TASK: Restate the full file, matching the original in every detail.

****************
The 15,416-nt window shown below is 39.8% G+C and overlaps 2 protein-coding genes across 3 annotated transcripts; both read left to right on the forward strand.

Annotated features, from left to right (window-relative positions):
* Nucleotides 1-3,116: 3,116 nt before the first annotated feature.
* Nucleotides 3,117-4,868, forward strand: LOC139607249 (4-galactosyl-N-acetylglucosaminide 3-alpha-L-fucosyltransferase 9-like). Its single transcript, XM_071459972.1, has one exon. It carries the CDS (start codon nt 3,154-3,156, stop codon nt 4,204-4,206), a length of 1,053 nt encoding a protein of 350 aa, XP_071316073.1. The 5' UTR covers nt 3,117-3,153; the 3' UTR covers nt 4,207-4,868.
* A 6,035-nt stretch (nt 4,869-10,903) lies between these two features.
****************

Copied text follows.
The 15,416-nt window shown below is 39.8% G+C and overlaps 2 protein-coding genes across 3 annotated transcripts; both read left to right on the forward strand.

Annotated features, from left to right (window-relative positions):
* Nucleotides 1-3,116: 3,116 nt before the first annotated feature.
* Nucleotides 3,117-4,868, forward strand: LOC139607249 (4-galactosyl-N-acetylglucosaminide 3-alpha-L-fucosyltransferase 9-like). Its single transcript, XM_071459972.1, has one exon. It carries the CDS (start codon nt 3,154-3,156, stop codon nt 4,204-4,206), a length of 1,053 nt encoding a protein of 350 aa, XP_071316073.1. The 5' UTR covers nt 3,117-3,153; the 3' UTR covers nt 4,207-4,868.
* A 6,035-nt stretch (nt 4,869-10,903) lies between these two features.